Voodoo Authentica — With both an online and physical storefront in the French Quarter, Voodoo Authentica sells gris-gris bags, potion oils, herbal blends, incense, and a whole host of other things I’m unfamiliar with. They also offer spiritual guidance, organize events, and host an annual free VOODOOFEST on Halloween.
Marie Laveau’s House of Voodoo — Apart from the trinkets and t-shirts featuring the famous Voodoo Priestess Marie Laveau, the popular French Quarter shop has an interesting collection of talismans and charms (also sold online) including things I’ve never heard of before like cowrie shells and mojo wish beans. They also offer spiritual, psychic, and tarot readings (not sure where palm reading falls there, but they offer that too), and their readers are available daily.
Erzulie’s Authentic Vodou — A 20-year-old fixture in the French Quarter, this color-rich shop is filled with interesting handcrafted items such as Voodoo Quanga Dolls, Voodoo Poppet Dolls, and Voodoo Fetish Wangas (whatever those are). If that weren’t curious enough, they offer a variety of products and services around love rituals and spells. They also conduct psychic readings and spiritual consultations either in person or over the phone.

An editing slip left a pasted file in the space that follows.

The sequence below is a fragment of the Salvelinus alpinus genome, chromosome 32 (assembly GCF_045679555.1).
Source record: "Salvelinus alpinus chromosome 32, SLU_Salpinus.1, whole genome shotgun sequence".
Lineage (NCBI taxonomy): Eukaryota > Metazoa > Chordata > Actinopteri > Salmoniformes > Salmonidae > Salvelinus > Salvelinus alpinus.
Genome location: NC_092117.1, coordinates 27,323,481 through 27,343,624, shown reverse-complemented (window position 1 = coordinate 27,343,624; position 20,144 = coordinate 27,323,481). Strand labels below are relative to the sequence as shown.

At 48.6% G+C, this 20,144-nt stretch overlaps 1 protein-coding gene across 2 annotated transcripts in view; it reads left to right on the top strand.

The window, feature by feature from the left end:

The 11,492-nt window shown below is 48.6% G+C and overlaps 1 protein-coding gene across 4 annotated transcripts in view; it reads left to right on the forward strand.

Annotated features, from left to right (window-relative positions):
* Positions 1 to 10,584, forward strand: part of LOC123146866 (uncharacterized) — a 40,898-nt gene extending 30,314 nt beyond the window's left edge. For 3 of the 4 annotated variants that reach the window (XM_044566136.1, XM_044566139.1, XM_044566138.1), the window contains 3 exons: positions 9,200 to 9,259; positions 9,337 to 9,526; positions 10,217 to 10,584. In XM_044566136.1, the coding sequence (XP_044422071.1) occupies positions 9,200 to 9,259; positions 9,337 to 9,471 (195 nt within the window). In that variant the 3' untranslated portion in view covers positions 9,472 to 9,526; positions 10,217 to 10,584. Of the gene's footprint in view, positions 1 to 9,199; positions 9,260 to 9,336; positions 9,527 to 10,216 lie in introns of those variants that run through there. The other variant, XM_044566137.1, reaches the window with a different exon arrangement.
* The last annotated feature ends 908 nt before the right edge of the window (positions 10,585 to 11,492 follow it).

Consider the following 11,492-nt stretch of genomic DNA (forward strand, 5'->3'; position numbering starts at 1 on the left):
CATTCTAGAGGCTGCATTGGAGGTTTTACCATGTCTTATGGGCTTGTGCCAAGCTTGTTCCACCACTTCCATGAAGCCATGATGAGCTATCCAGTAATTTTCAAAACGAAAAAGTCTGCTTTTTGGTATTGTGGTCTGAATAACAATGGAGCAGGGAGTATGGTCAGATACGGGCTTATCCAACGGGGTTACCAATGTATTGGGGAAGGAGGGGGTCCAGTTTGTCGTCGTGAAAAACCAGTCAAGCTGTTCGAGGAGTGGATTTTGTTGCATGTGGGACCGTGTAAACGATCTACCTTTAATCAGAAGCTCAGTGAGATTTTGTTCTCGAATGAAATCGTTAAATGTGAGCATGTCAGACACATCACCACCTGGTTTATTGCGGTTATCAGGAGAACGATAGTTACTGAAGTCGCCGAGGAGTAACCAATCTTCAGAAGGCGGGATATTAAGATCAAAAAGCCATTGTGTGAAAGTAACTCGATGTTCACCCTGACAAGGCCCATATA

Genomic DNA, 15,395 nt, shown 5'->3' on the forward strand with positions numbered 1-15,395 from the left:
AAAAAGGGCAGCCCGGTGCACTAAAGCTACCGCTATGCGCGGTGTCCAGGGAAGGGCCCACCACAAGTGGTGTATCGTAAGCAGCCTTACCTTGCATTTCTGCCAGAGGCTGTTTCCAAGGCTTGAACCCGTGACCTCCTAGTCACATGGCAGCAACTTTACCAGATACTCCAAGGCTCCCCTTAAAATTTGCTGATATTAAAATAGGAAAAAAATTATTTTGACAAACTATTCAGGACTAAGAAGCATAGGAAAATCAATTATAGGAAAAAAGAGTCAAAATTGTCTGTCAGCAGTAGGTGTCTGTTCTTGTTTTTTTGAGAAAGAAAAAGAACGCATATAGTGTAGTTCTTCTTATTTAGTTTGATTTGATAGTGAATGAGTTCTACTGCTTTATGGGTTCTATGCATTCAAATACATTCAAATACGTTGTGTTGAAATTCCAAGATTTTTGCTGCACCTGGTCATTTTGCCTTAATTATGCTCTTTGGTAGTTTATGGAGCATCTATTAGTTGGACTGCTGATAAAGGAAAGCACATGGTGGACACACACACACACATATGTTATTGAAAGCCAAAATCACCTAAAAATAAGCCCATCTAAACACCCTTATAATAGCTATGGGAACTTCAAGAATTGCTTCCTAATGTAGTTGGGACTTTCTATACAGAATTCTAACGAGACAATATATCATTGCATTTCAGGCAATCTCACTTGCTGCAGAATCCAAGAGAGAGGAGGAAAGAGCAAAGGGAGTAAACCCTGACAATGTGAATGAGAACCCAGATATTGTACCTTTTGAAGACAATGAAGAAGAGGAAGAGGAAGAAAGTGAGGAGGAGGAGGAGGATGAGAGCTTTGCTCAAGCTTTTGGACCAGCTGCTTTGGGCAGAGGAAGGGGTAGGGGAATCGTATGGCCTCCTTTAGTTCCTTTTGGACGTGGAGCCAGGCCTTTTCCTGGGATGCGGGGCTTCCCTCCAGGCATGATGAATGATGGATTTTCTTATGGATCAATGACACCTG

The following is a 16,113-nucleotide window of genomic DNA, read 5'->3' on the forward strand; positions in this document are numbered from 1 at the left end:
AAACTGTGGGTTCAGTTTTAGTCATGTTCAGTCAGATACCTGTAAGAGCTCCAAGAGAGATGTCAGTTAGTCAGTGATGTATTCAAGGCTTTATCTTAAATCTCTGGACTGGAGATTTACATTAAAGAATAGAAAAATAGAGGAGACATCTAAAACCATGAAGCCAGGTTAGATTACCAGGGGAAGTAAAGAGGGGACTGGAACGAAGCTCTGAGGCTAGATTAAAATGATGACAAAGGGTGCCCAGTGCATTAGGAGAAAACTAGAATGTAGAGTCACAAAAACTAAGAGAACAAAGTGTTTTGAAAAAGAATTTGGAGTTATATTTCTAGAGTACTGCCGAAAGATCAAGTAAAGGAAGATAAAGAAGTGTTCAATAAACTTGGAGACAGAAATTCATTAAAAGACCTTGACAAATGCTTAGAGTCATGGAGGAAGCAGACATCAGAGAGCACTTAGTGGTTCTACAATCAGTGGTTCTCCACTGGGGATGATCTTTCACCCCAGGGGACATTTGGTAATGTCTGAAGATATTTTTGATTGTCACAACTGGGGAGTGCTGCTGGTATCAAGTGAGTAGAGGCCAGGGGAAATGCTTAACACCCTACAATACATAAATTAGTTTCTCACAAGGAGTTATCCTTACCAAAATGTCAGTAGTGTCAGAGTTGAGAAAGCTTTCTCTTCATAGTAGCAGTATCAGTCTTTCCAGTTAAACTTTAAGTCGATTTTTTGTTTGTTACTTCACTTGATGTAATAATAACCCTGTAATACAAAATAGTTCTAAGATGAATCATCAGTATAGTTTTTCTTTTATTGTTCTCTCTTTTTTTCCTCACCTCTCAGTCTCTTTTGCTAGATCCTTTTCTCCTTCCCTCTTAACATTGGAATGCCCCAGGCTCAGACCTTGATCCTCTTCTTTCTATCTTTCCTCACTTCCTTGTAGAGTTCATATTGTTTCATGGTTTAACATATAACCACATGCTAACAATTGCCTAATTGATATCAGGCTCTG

Reverend Zombie’s House of Voodoo — Operating under the same ownership at Marie Laveau’s House of Voodoo, this Saint Peter Street location has more of a kitsch souvenir aesthetic. In addition to offering readings, they have an interesting collection of masks from around the world.
Voodoo Spiritual Temple — Focused on traditional West African spiritual and healing practices, the temple is an educational center, shop, and popular stop on many tours around the French Quarter. Priestess Miriam has been a source for numerous news outlets over the years. She offers African Bone Readings and other spiritual consultations, healings, and other rituals such as weddings and baptisms. She also leads private lessons, lectures, and seminars, among other opportunities.
Island of Salvation Botanica — Joining Sallie Ann Glassman, other readers at Island of Salvation Botanica offer psychic experiences either by appointment or walk-in depending on the day. Glassman utilizes a crystal ball in her readings. She can perform visionary art, a visionary painting of the person’s soul. She also performs blessings, weddings, healings, spiritual baths, head washings, uncrossings/banishings, and house cleansings. Note: Based on some of the aforemented descriptions, I can only imagine what some of these rituals are intended for, and I seriously hope I never need any of them. Ever.
But here in New Orleans there’s obviously more to explore than Voodoo. There are innumerable sites and experiences to breathe in and appreciate, including the quirky mix of museums, restaurants, hotels, and curious attractions like escape rooms that seem eager to fulfill an apparent appetite for all things haunted and macabre. If you’re staying in the French Quarter, I strongly recommend devoting at least three hours to simply strolling through its narrow streets filled with history and beauty.